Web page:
Counterpoint Macro Index Caps off 2022 with Another Quarterly Drop; But Forecast is Raised for 2023

  • The Counterpoint Macro Index reading of 77.56 for December 2022 marks another quarterly drop and only the second month-on-month rise in the index during 2022.
  • Geopolitical tensions, inflation and slumping business sentiment pose the biggest strains on the tech sector.
  • However, our new forecast for 2023 has been raised significantly, thanks to the surprise reopening in China and ensuing economic growth, as well as a calmer geopolitical environment and inflation trajectory.

 London, Boston, Toronto, New Delhi, Hong Kong, Beijing, Taipei, Seoul – January 30, 2022

The Counterpoint Macro Index, which tracks the environment and sentiment for the global technology industry, closed at 77.56 in December 2022. This is a small drop of 1.67 points from September.

December’s reading was only the second month-on-month rise in the index during 2022, after dropping to a post-pandemic low of 75.08 in November.

Unsurprisingly, the biggest headwinds for the index in Q4 were yet again the Ukraine war and inflation. Both issues weighed on the index throughout the year, as the war continues with no end in sight, while structural issues in the global economy, including rising interest rates, energy crisis and slumping consumer confidence, are unlikely to be resolved quickly.

Counterpoint Macro Index, Q4 2022 vs Q3 2022

The technology sector, which held up resiliently during the post-pandemic ‘boom’, was the latest domino chip to fall during the quarter. In Q4, we saw a slew of disappointing revenue forecasts (Samsung, Amazon, Alphabet, Meta, Tesla), capex cuts (TSMC, Intel, SK Hynix, Micron) and, more recently, layoff plans (Amazon, Meta, Microsoft, Salesforce). We see no let-up in the current earnings season. The supply chain sub-segment, in which Counterpoint covers a broad range of tech manufacturing metrics such as foundry capacity, pricing and inventory levels for key components and semiconductor equipment purchases, also deteriorated in the quarter. This is mainly due to the rapid turn in the semiconductor super-cycle where the demand-supply balance has tilted swiftly to a supply glut. Key chipset, memory and component manufacturers face rapidly retreating demand, inventory and pricing pressures, but at the same time cannot afford to cut spending and capacity for fear of another supply chain snarl-up.

On the other hand, a big rebound in politics and policy-related metrics was seen in Q4. Most prominently, the withdrawal of COVID-Zero restrictions by China, as well as the end of the crackdown on tech and real estate sectors in China helped end a precipitous slide in consumer and business sentiments in the country. Furthermore, a softening of China’s diplomatic tone may usher in a period of better relations with the developed world, and reduce the likelihood of military confrontation in the near future. The economic reopening and potential pent-up trade in China will be the biggest reason for optimism in 2023. In the US, anticipated political turmoil from contentious mid-term elections failed to materialize, as the Republicans underperformed while Democrats held onto the majority in the Senate. Support for Biden’s presidency also staged a small rebound after many months of consecutive declines as inflation peaked, with the Federal Reserve on the cusp of drawing back many months of rate hikes. Further afield, there were also important wins on the ESG front, as COP27 reached a historic agreement on providing financial assistance to developing countries for losses and damage caused by the climate crisis, while landmark policies were signed in the US and Europe to fund renewable energy and cut carbon emissions.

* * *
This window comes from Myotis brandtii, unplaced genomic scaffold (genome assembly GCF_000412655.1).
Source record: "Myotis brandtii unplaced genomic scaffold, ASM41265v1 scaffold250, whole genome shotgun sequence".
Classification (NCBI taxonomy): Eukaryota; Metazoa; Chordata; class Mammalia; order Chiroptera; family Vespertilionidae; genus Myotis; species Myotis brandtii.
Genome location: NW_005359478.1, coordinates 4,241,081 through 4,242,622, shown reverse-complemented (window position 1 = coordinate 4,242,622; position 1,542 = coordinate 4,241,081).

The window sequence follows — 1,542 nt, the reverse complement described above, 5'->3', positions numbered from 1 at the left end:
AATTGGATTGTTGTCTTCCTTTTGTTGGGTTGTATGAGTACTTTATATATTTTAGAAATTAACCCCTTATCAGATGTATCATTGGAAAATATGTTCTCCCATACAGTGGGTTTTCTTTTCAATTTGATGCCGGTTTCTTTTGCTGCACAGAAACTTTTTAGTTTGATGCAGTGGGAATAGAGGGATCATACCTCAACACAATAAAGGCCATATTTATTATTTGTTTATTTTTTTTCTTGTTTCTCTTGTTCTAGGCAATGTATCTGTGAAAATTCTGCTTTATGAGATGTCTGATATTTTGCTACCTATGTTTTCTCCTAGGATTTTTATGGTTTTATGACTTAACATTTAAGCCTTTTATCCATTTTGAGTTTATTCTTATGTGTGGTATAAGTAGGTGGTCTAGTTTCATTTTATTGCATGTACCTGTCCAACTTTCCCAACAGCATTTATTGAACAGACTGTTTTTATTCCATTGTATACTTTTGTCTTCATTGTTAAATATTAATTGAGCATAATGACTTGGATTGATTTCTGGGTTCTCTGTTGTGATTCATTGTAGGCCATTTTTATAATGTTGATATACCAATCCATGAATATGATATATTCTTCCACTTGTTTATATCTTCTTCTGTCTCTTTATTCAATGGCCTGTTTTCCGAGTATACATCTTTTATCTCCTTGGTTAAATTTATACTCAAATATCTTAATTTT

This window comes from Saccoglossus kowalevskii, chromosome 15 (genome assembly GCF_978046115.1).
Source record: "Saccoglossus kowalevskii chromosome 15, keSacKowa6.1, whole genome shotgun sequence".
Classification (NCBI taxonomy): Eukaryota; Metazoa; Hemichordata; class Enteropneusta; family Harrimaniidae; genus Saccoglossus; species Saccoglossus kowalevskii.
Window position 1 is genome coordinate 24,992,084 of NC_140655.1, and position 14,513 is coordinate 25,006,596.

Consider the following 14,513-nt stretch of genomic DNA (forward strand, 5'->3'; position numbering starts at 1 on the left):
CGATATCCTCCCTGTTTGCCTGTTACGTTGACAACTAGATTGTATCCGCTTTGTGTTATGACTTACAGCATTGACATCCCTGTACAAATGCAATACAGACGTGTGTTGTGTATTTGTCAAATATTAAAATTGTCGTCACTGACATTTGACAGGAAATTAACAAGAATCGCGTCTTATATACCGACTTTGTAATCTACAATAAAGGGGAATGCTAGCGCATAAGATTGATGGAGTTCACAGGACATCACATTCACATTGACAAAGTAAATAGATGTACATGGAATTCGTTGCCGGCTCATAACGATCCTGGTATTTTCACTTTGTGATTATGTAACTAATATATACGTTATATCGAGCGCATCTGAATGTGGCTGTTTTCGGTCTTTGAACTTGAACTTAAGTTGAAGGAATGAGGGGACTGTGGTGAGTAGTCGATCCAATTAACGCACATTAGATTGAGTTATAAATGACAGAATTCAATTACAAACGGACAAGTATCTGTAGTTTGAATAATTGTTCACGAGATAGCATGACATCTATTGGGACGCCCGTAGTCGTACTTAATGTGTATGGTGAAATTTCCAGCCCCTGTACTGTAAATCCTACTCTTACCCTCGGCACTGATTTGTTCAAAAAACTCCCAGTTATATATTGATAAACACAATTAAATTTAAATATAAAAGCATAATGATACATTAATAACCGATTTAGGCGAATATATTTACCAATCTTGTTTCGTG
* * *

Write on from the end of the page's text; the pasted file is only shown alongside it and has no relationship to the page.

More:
Risk-Impact Map, Q4 2022

Risk-Impact Map, Q4 2022

We expect the same risks that cast a shadow over the global tech scene in 2022 to continue to exert a negative influence in 2023. However, looking toward 2023, we have revised our 12-month forecast significantly from 81.07 to 93.44 points (100 is the baseline). We believe the worst of the macro headwinds may have already passed, while an uplift can be expected from economic normalization in China and the end of the rate hike cycle in most of the developed world, which can both reduce the risk and impact of a recession. The war in Ukraine, however, will continue to be the biggest cause for caution in 2023 as there appears to be no end in sight, and there may be renewed troubles regarding food and energy supplies.

Counterpoint Research’s market-leading Macro Index is a monthly report that aims to capture the environment and sentiment for the global technology industry. We look at issues and measures in macroeconomics, domestic and international politics, supply chains, industry performance and outlook, and regulatory events and outlook. The index captures more than 130 data points every month. Below are some of the key data points that we track:

The service is available for subscribing clients.

 Feel free to contact us at for questions regarding our in-depth research and insights.


Counterpoint Technology Market Research is a global research firm specializing in products in the TMT (technology, media and telecom) industry. It services major technology and financial firms with a mix of monthly reports, customized projects and detailed analyses of the mobile and technology markets. Its key analysts are seasoned experts in the high-tech industry.

 Analyst Contacts:

Yang Wang


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Top 10 Macro Risks For Tech World in 2023

  • Counterpoint analysts say economic recession will be the biggest macro risk affecting the tech world in 2023.
  • Economic recession is followed by the ‘US vs China rivalry’ and ‘energy crisis’ risks.
  • There is a sense that the tech industry is at the whim of factors it cannot control, as most of the issues do not relate to tech itself.
  • China-related issues feature prominently on the ranking, appearing three times.

 London, Boston, Toronto, New Delhi, Hong Kong, Beijing, Taipei, Seoul – January 24, 2023

Counterpoint Research has released its latest list and analyses of the top 10 macro risks that are most likely to impact the tech industry in 2023. In the list, which is a result of a survey conducted among Counterpoint analysts, the potential of economic recession ranks as the highest, by a large margin, followed by ongoing US and China tensions, and the energy crisis, which mainly stemmed from the Russia-Ukraine war.

Average Score of Top 10 Risks Rated by Counterpoint Analysts

average score of top 10 risks rated by counterpoint analysts